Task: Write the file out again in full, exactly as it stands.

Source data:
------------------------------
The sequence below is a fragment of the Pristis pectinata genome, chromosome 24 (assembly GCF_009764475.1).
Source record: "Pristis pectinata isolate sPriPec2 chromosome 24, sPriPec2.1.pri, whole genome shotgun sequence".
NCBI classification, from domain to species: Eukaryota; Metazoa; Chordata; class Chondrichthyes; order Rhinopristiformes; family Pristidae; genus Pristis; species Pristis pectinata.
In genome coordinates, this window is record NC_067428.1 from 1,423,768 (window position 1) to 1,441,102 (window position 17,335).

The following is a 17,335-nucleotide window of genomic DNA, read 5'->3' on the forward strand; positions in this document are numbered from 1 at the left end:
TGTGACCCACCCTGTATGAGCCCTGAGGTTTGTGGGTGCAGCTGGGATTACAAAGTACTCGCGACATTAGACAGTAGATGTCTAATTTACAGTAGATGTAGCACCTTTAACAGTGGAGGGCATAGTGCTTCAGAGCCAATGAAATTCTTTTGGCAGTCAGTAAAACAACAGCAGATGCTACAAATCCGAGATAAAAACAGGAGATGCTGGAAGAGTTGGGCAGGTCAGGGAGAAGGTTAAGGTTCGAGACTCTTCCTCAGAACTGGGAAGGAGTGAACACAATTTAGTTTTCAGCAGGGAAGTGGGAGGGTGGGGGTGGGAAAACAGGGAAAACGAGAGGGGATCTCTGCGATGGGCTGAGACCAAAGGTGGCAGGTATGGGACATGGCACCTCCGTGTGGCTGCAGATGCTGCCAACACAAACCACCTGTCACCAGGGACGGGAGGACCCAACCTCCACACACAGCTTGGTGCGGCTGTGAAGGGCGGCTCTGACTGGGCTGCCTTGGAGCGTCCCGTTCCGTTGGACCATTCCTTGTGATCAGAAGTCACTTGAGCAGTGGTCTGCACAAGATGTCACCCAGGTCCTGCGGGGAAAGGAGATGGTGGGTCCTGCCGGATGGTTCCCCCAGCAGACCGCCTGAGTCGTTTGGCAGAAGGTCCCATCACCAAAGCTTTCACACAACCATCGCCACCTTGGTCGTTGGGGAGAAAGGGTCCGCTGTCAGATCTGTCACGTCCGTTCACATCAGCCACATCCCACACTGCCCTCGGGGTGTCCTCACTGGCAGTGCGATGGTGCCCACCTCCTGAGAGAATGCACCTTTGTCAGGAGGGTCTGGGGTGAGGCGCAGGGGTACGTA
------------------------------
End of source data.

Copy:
The sequence below is a fragment of the Pristis pectinata genome, chromosome 24 (assembly GCF_009764475.1).
Source record: "Pristis pectinata isolate sPriPec2 chromosome 24, sPriPec2.1.pri, whole genome shotgun sequence".
NCBI classification, from domain to species: Eukaryota; Metazoa; Chordata; class Chondrichthyes; order Rhinopristiformes; family Pristidae; genus Pristis; species Pristis pectinata.
In genome coordinates, this window is record NC_067428.1 from 1,423,768 (window position 1) to 1,441,102 (window position 17,335).

The following is a 17,335-nucleotide window of genomic DNA, read 5'->3' on the forward strand; positions in this document are numbered from 1 at the left end:
TGTGACCCACCCTGTATGAGCCCTGAGGTTTGTGGGTGCAGCTGGGATTACAAAGTACTCGCGACATTAGACAGTAGATGTCTAATTTACAGTAGATGTAGCACCTTTAACAGTGGAGGGCATAGTGCTTCAGAGCCAATGAAATTCTTTTGGCAGTCAGTAAAACAACAGCAGATGCTACAAATCCGAGATAAAAACAGGAGATGCTGGAAGAGTTGGGCAGGTCAGGGAGAAGGTTAAGGTTCGAGACTCTTCCTCAGAACTGGGAAGGAGTGAACACAATTTAGTTTTCAGCAGGGAAGTGGGAGGGTGGGGGTGGGAAAACAGGGAAAACGAGAGGGGATCTCTGCGATGGGCTGAGACCAAAGGTGGCAGGTATGGGACATGGCACCTCCGTGTGGCTGCAGATGCTGCCAACACAAACCACCTGTCACCAGGGACGGGAGGACCCAACCTCCACACACAGCTTGGTGCGGCTGTGAAGGGCGGCTCTGACTGGGCTGCCTTGGAGCGTCCCGTTCCGTTGGACCATTCCTTGTGATCAGAAGTCACTTGAGCAGTGGTCTGCACAAGATGTCACCCAGGTCCTGCGGGGAAAGGAGATGGTGGGTCCTGCCGGATGGTTCCCCCAGCAGACCGCCTGAGTCGTTTGGCAGAAGGTCCCATCACCAAAGCTTTCACACAACCATCGCCACCTTGGTCGTTGGGGAGAAAGGGTCCGCTGTCAGATCTGTCACGTCCGTTCACATCAGCCACATCCCACACTGCCCTCGGGGTGTCCTCACTGGCAGTGCGATGGTGCCCACCTCCTGAGAGAATGCACCTTTGTCAGGAGGGTCTGGGGTGAGGCGCAGGGGTACGTA